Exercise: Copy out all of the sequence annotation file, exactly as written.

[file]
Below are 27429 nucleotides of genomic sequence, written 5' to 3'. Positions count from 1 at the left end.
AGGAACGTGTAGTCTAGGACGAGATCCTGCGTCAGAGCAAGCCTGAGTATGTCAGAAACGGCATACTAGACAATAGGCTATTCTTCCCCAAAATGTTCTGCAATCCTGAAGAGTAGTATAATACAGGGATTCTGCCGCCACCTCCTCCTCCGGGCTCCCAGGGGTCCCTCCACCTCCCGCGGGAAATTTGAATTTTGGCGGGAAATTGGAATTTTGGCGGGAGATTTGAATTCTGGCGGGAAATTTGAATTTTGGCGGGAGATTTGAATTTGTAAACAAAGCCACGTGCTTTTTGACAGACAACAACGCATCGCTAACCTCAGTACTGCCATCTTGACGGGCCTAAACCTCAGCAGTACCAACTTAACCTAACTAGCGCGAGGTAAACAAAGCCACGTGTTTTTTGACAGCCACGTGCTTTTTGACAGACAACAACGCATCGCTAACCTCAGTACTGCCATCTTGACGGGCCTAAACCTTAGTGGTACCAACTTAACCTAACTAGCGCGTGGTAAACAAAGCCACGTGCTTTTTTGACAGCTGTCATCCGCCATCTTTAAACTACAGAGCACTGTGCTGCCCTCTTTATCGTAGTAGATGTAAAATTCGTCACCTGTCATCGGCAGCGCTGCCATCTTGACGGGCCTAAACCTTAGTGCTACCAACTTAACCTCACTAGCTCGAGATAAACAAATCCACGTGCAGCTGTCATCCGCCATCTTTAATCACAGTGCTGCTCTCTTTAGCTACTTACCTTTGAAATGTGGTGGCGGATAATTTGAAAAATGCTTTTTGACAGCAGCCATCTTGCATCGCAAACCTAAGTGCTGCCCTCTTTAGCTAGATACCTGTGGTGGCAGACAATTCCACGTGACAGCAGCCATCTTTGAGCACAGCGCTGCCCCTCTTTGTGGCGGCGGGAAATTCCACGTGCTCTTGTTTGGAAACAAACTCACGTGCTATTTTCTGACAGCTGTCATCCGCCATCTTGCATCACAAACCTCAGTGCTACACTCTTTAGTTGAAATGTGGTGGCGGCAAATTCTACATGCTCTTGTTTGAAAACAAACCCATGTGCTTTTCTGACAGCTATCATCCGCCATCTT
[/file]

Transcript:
Below are 27429 nucleotides of genomic sequence, written 5' to 3'. Positions count from 1 at the left end.
AGGAACGTGTAGTCTAGGACGAGATCCTGCGTCAGAGCAAGCCTGAGTATGTCAGAAACGGCATACTAGACAATAGGCTATTCTTCCCCAAAATGTTCTGCAATCCTGAAGAGTAGTATAATACAGGGATTCTGCCGCCACCTCCTCCTCCGGGCTCCCAGGGGTCCCTCCACCTCCCGCGGGAAATTTGAATTTTGGCGGGAAATTGGAATTTTGGCGGGAGATTTGAATTCTGGCGGGAAATTTGAATTTTGGCGGGAGATTTGAATTTGTAAACAAAGCCACGTGCTTTTTGACAGACAACAACGCATCGCTAACCTCAGTACTGCCATCTTGACGGGCCTAAACCTCAGCAGTACCAACTTAACCTAACTAGCGCGAGGTAAACAAAGCCACGTGTTTTTTGACAGCCACGTGCTTTTTGACAGACAACAACGCATCGCTAACCTCAGTACTGCCATCTTGACGGGCCTAAACCTTAGTGGTACCAACTTAACCTAACTAGCGCGTGGTAAACAAAGCCACGTGCTTTTTTGACAGCTGTCATCCGCCATCTTTAAACTACAGAGCACTGTGCTGCCCTCTTTATCGTAGTAGATGTAAAATTCGTCACCTGTCATCGGCAGCGCTGCCATCTTGACGGGCCTAAACCTTAGTGCTACCAACTTAACCTCACTAGCTCGAGATAAACAAATCCACGTGCAGCTGTCATCCGCCATCTTTAATCACAGTGCTGCTCTCTTTAGCTACTTACCTTTGAAATGTGGTGGCGGATAATTTGAAAAATGCTTTTTGACAGCAGCCATCTTGCATCGCAAACCTAAGTGCTGCCCTCTTTAGCTAGATACCTGTGGTGGCAGACAATTCCACGTGACAGCAGCCATCTTTGAGCACAGCGCTGCCCCTCTTTGTGGCGGCGGGAAATTCCACGTGCTCTTGTTTGGAAACAAACTCACGTGCTATTTTCTGACAGCTGTCATCCGCCATCTTGCATCACAAACCTCAGTGCTACACTCTTTAGTTGAAATGTGGTGGCGGCAAATTCTACATGCTCTTGTTTGAAAACAAACCCATGTGCTTTTCTGACAGCTATCATCCGCCATCTT